Posted by: mattcolvin | February 6, 2012

“Why baptize if you’re not Elijah?”


Tuesday in Septuagesima Week: John 1:19-34.

John the Baptist is questioned by “Jews from Jerusalem and Levites” (1:19) concerning his identity. He denies being the Messiah, Elijah, and the Prophet. All three of these are figures of Jewish eschatological expectation. Elijah was thought to be coming to turn the hearts of fathers to children, “lest I come and strike the land with a curse” — in other words, he is the herald of YHWH who is coming to be King. “The Prophet” is “the prophet like Moses” predicted in Dt. 18:15.

It is in light of these expectations that the Phrarisees ask (1:25), τί οὖν βαπτίζεις εἰ σὺ οὐκ εἶ ὁ χριστός οὐδὲ Ἠλίας οὐδὲ ὁ προφήτης — “Why then do you baptize if you are not the Messiah, nor Elijah (the herald of the Messiah), nor the Prophet (predicted by Moses)?”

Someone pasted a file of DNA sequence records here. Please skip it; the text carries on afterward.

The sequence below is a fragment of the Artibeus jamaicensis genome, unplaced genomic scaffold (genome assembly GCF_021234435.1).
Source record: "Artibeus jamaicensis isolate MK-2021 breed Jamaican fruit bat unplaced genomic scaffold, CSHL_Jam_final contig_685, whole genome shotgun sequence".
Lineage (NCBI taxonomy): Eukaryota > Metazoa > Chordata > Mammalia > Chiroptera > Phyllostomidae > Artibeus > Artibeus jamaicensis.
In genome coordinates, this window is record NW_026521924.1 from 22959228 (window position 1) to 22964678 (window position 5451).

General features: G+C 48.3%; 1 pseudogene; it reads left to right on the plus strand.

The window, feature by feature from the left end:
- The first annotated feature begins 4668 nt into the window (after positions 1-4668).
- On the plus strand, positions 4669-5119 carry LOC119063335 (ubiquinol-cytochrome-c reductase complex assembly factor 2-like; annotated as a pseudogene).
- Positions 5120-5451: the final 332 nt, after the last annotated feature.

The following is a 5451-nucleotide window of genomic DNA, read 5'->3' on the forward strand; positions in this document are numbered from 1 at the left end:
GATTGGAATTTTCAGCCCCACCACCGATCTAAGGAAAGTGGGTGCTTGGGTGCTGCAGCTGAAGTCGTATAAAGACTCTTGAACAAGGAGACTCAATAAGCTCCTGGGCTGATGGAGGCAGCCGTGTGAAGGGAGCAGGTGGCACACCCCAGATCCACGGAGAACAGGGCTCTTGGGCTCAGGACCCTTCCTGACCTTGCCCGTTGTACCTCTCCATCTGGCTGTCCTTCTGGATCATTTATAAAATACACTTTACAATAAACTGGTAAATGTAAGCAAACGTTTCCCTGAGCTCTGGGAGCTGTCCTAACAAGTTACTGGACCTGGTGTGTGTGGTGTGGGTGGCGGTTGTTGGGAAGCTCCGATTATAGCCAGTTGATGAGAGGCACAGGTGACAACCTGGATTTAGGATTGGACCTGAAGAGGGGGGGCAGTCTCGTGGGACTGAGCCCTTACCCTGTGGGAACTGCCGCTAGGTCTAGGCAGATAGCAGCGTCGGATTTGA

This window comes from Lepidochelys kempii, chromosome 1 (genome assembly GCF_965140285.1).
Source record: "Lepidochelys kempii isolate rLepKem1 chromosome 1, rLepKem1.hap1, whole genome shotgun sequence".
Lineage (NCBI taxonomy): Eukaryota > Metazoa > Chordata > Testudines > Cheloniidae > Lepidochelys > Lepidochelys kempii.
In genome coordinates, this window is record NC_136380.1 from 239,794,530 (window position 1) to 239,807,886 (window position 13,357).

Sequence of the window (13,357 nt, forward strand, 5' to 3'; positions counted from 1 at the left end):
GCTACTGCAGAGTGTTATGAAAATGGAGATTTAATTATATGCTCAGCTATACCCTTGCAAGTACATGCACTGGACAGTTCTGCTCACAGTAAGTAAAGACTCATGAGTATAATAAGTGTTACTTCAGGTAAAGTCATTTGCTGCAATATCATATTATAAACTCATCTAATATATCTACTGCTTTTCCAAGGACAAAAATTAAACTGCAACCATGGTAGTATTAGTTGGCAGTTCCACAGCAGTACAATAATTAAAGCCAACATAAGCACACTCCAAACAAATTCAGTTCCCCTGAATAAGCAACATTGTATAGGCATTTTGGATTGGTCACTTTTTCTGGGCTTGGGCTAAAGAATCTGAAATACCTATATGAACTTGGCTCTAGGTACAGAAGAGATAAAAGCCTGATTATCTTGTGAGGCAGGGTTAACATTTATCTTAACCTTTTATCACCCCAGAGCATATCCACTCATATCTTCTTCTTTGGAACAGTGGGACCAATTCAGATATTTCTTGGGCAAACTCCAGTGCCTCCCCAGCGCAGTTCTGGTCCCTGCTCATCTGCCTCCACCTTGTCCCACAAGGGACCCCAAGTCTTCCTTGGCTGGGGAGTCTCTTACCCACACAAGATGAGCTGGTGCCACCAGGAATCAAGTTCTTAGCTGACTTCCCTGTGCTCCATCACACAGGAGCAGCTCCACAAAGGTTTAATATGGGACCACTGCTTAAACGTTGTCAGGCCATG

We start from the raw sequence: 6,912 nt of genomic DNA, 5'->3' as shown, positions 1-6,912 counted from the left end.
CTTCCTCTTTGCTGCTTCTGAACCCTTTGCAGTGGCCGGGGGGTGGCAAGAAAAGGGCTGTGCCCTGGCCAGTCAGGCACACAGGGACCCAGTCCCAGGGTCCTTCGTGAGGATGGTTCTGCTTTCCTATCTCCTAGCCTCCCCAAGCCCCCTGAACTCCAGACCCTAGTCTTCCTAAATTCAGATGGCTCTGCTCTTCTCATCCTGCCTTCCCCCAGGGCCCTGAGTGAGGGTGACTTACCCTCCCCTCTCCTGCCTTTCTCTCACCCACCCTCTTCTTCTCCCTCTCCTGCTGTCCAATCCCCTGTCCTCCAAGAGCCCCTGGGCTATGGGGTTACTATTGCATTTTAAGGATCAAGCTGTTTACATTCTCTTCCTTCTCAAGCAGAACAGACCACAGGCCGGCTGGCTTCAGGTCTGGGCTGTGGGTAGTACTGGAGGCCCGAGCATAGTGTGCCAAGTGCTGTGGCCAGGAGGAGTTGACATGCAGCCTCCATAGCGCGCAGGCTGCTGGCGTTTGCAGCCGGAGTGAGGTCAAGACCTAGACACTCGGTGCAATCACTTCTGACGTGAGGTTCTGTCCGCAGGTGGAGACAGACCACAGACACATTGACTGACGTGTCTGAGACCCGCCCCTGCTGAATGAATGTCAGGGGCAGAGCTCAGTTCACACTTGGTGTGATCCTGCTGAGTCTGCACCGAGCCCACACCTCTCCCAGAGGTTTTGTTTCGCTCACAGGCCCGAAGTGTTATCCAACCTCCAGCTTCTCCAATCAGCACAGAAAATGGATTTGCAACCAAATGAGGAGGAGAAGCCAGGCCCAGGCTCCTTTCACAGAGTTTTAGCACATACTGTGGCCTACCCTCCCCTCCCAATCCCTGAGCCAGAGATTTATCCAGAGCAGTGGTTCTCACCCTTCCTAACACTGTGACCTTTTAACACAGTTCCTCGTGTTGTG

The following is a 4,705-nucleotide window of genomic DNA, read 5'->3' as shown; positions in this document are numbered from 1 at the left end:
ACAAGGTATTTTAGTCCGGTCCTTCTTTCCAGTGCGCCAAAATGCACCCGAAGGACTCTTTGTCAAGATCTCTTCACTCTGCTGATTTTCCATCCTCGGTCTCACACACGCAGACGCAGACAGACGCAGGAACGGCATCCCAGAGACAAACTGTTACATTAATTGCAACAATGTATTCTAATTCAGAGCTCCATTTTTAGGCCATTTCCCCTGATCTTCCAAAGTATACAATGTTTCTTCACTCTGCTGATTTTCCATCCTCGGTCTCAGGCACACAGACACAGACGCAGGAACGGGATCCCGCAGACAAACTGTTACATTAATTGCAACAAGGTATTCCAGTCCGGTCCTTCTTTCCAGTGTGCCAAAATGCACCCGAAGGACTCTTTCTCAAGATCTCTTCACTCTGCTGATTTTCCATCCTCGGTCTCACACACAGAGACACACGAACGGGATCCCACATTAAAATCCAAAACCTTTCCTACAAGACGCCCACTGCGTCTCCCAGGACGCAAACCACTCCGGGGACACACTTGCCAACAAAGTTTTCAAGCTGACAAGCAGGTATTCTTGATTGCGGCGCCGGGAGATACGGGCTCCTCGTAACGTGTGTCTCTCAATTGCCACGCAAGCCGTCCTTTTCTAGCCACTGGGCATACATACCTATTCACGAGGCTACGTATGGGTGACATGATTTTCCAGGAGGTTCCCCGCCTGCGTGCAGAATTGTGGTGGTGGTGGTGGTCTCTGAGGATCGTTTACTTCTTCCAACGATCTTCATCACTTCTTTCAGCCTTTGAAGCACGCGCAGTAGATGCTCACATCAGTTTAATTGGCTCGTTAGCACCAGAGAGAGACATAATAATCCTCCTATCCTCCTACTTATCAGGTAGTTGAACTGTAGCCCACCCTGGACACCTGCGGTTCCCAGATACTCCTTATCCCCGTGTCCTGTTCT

Note well: baptism is an eschatological act. It is something Jews expected to be done in preparation for the imminent kingdom of God.

I submit that all this had better be in our mind when Nicodemus, on being told that “Ye must be born again” asks, “How can these things be?” Jesus’ reply is clear enough: “You are Israel’s teacher, and you do not understand these things?” In other words: “This is Jewish eschatology 101: the nation must be made new before the coming of the kingdom. You’re a good Jew, you ought to know this stuff!”


Responses

  1. […] needed to use, or who the fit objects for baptism were. Recall what we have already mentioned in an earlier post, that baptism was a ritual with huge eschatological meaning: “Why baptize if you’re not […]


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